5. Your suggestion that for reducing your carbon footprint you only need a couple of RGB LEDs ignores the fact that here too, the journey is the reward. Without having gone through all the trouble (fun in your case) you did, you would never have come to the savings you achieve now. In your journey, you learnt to UNDERSTAND what implications there were for the changes that you applied. Simply installing an off the shelve device with those LEDs would never have brought these insights this quickly. Involvement, that is what it is all about. And maybe showing off the results and earning bragging rights inspires other people to undertake a similar voyage.

  6. After implementing a dozen roomnodes and some nodes on the central heating and utility meter I’ve cut back energy consumption by 20% and use 500m3 less natural gas. And all of this without any influence on the comfort levels. All in all I’ve invested less euros in equipment than I’ve earned in savings. Now if all other hobbies I have could have that side effect…

  7. I agree that changing behaviour is the initial goal. Automation must surely be the next aim. For instance in the UK, we’ve had cold weather followed by a mild spell. Constantly adjusting the thermostat and central heating timer becomes time consuming and very imprecise. As a result I’m setting up a jeenode with relay plug to control the central heating – the interesting bit will be combining all the temperature readings from inside and out, ?even weather forecast data from the met office, and coming up with an algorithm that saves energy but keeps the house comfortable.

  8. There is only a point if you want to effect a change I guess, or maybe nothing better to do on a Sunday afternoon ;).

    The cue you need to make that change; should be simple and understandable in meaning – the LED is great, succinct and yet probably lives at the top of a large pyramid of data/knowledge.

    Most of us reading this blog are I am sure, on a similar journey. We collect data as that’s the first step in empirically being able to measure cause/effect over an extended timespan.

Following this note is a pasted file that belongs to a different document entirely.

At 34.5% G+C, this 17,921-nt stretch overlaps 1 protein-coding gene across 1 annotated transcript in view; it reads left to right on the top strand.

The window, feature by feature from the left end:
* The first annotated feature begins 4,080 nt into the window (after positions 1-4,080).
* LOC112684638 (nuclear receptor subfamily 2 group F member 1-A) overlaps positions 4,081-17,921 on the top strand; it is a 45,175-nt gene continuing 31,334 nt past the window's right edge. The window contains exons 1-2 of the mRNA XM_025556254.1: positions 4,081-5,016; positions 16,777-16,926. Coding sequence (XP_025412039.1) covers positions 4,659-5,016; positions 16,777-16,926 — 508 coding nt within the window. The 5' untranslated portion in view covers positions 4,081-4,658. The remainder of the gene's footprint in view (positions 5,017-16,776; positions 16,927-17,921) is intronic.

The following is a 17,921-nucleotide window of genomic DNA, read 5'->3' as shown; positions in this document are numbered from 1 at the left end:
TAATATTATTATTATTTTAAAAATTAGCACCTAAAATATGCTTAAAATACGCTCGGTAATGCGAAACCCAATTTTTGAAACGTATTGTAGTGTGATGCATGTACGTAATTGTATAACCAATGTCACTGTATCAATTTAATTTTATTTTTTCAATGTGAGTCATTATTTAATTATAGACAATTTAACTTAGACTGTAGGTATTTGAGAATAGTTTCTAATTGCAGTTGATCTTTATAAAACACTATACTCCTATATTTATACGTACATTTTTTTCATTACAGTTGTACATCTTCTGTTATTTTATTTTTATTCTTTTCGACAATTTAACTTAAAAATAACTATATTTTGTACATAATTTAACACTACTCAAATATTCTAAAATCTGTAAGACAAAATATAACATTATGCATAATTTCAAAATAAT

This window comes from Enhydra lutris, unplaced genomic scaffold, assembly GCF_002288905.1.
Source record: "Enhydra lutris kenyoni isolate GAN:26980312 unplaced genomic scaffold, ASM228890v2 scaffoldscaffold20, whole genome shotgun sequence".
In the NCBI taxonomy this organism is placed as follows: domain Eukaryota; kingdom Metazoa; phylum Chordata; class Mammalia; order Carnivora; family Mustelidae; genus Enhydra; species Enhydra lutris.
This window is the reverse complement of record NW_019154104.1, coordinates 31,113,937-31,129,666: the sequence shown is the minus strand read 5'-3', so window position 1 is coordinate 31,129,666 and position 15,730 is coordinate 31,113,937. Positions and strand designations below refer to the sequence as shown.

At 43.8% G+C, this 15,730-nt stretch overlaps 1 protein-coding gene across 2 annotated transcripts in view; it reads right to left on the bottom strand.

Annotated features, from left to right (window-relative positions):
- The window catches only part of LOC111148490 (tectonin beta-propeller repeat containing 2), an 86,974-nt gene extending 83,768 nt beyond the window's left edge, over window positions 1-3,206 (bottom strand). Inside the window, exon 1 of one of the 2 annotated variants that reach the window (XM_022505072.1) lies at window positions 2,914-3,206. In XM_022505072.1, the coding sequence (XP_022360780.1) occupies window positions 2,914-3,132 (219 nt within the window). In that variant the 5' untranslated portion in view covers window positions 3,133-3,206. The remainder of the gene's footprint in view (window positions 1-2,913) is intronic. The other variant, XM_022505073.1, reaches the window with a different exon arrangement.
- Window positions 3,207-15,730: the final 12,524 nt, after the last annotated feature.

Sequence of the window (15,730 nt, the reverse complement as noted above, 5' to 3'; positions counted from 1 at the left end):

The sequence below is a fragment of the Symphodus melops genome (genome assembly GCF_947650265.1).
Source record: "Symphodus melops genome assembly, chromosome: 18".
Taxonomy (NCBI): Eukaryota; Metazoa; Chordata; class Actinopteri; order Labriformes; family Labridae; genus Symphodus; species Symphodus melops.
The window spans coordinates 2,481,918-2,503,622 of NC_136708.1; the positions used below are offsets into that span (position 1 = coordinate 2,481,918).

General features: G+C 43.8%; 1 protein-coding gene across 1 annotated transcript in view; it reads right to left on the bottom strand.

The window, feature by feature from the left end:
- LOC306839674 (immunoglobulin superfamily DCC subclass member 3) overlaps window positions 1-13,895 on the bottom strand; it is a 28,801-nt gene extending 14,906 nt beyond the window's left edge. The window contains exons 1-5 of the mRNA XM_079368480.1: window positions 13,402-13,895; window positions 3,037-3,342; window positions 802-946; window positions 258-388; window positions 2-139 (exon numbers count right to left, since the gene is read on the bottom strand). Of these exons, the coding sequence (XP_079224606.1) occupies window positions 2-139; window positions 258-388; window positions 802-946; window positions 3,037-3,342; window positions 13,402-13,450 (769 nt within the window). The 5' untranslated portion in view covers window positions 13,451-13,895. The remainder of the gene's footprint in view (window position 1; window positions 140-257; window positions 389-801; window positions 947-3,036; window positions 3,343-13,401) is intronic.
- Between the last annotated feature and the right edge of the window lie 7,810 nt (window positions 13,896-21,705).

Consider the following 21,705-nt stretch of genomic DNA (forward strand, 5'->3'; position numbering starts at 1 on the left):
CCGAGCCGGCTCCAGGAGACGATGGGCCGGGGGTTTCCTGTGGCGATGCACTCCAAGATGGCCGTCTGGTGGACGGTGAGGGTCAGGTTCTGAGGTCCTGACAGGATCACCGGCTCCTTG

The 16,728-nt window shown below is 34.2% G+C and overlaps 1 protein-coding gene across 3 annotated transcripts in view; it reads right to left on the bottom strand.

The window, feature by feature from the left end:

I started by monitoring/collecting room temps, and consumption figures, then making adjustments – finally ending up with homebrew PID controllers etc. I seldom look at my ‘raw’ data now, and I don’t ‘monitor’ with graphs and the like unless I manually intervene to make other changes, after all whats the point in knowing that your PV produced 1.56KWh yesterday and that was .23KWh more than the day before!!. I do however use LED’s as cue’s to thresholds that ‘can’ be affected, like hot water below 35C 30mins before many in my house take showers, or ’1kw immersion element on as spare PV available’. My PID almost always takes care of this anyhow – but now thats automation isn’t it.

    I think the short of it, is most people want to initially go through the ‘monitor’ phase to ease their understanding, but most do not know how to interpret the data and use it to affect meaningful change. Some may just collect for the sake of it. I know you do a lot of posts about realworld use, but perhaps we should open up a thread on the forum that links to ‘succinct’ realworld implementations by other people (all in one place), so people can use the ‘monitoring’ data to effect real world benefits. Infact, I’m fired up now to create a blog and do one of my own ;).

  9. in general, monitoring is about “normal” and detecting deviations from “normal”. you should consider some alerting and some trending. and look at it each month … jeenodes, damn jeenodes and statistics, as they say…

  10. It isn’t about saving energy. It’s all about trying to do a perfect home environment.

    And how you can do this when you have no data to make a decission? To evidence that the environment that you have created is correct? To compare your home with normal value?

    Home monitoring I started monitoring my home because I need to know that I’m living in an ideal conditions.

    Automation But the conditions was changed in depend on the outdoor conditions, so I have to use home automation to keep my ideal environment. And start again with monitoring.